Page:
We are delighted to welcome you to the African and African American Studies Program at Iowa State University. These are exciting times in the history of African and African American Studies. The field is expanding and re-establishing itself with a broader context of the cultures, patterns of social organizations, political economies and relationships from around the world. African and African American Studies is an interdisciplinary approach to the study and understanding of the African Diaspora – the history and experiences of African Americans, Africans and other peoples of African descent, as active and complex historical agents, in a global and dynamic context of cross-cultural interactions and exchanges. Here you will find a description of our Program, a list of our courses, information on our distinguished faculty, and links to organizations, institutions and resources of relevance to the field. We encourage you to browse through and discover the quality and uniqueness of our program.
From the Director
I feel deeply honored and privileged to lead the program. Now in its third decade, the African and African American Studies Program has inherited and benefited immensely from the legacy and tradition of Iowa State University’s illustrious alumnus, George Washington Carver, and it is my pledge to work vigorously to preserve and advance that legacy. Through the George Washington Carver Leadership Academy, Iowa State continues to expand Carver’s legacy by helping African Americans to excel and achieve their utmost potentials.
Our program, in cooperation with other on-and off-campus institutions and offices such as Students Affairs, office of Multicultural Students Affairs, the Carver Leadership Academy, and the Black Cultural Center, continues to advance and promote Carver’s legacy. With the support of the College of Liberal Arts and Sciences, we are now embarking upon an aggressive phase of expanding our faculty base, and revising our curriculum, to ensure that when students come here, they are provided with the necessary and adequate intellectual resources, skills and knowledge, to function effectively and productively.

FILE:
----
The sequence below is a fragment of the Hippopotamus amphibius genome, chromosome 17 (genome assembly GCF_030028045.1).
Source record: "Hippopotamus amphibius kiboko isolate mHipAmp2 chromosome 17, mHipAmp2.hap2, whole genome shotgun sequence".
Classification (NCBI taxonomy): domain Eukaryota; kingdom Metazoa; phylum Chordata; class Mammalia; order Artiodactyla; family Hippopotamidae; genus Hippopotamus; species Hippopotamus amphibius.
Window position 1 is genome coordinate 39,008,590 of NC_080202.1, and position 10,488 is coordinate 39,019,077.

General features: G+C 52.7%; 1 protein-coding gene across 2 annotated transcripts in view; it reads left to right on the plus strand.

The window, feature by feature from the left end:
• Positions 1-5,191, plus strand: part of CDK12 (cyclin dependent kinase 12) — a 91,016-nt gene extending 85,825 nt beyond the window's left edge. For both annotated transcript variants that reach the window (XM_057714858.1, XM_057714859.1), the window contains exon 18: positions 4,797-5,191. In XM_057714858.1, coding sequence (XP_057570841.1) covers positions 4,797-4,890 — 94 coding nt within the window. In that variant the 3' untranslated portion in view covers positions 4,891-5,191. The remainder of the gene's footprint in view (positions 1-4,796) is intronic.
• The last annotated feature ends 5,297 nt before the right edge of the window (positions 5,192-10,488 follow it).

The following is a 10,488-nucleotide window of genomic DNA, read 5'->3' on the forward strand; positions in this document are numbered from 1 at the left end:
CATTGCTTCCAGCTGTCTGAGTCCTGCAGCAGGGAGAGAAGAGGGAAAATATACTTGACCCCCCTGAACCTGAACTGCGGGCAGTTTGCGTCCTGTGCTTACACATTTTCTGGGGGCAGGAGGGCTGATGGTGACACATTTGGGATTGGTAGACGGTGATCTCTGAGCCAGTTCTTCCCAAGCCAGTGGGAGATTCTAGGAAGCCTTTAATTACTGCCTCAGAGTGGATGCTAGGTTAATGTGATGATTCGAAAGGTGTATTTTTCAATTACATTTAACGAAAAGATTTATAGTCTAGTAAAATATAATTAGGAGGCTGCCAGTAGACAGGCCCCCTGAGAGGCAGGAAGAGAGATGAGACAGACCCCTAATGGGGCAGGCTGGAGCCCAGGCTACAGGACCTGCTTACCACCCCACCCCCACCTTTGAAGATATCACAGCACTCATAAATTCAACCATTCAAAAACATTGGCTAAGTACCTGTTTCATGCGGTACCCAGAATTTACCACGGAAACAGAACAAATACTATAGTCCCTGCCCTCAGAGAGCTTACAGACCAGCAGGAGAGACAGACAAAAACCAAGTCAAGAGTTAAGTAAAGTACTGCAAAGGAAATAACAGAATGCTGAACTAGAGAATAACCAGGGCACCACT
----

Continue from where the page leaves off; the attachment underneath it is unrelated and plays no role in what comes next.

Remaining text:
We have plans to fill three new faculty positions in the program within the next two years. The curriculum revision is meant to introduce new and innovative courses, as well as create new areas of specialization-Africa, African America and the Diaspora. These changes would enrich and strengthen the program as it develops toward a major. We are located in the newly established Center for American Intercultural Studies (CAIS) in Carver Hall, where our students are trained and encouraged to engage in critical intercultural scholarship and discourses. Although part of this unique set-up, African and African American Studies, like the other Ethnic Studies components of the Center (Latino/a, Asian, American Indian) actually retains its academic independence and aggressively pursues its own trajectory toward eventually creating a major.
Through the Center we continue to work with the Iowa State Foundation to explore scholarship opportunities for our students. We are also exploring internship opportunities for our students with the Historic Jordan House in West Des Moines, the Forte Des Moines Museum and Educational Center in Des Moines, and the African American Historical Museum and Cultural Center in Cedar Rapids, and other agencies.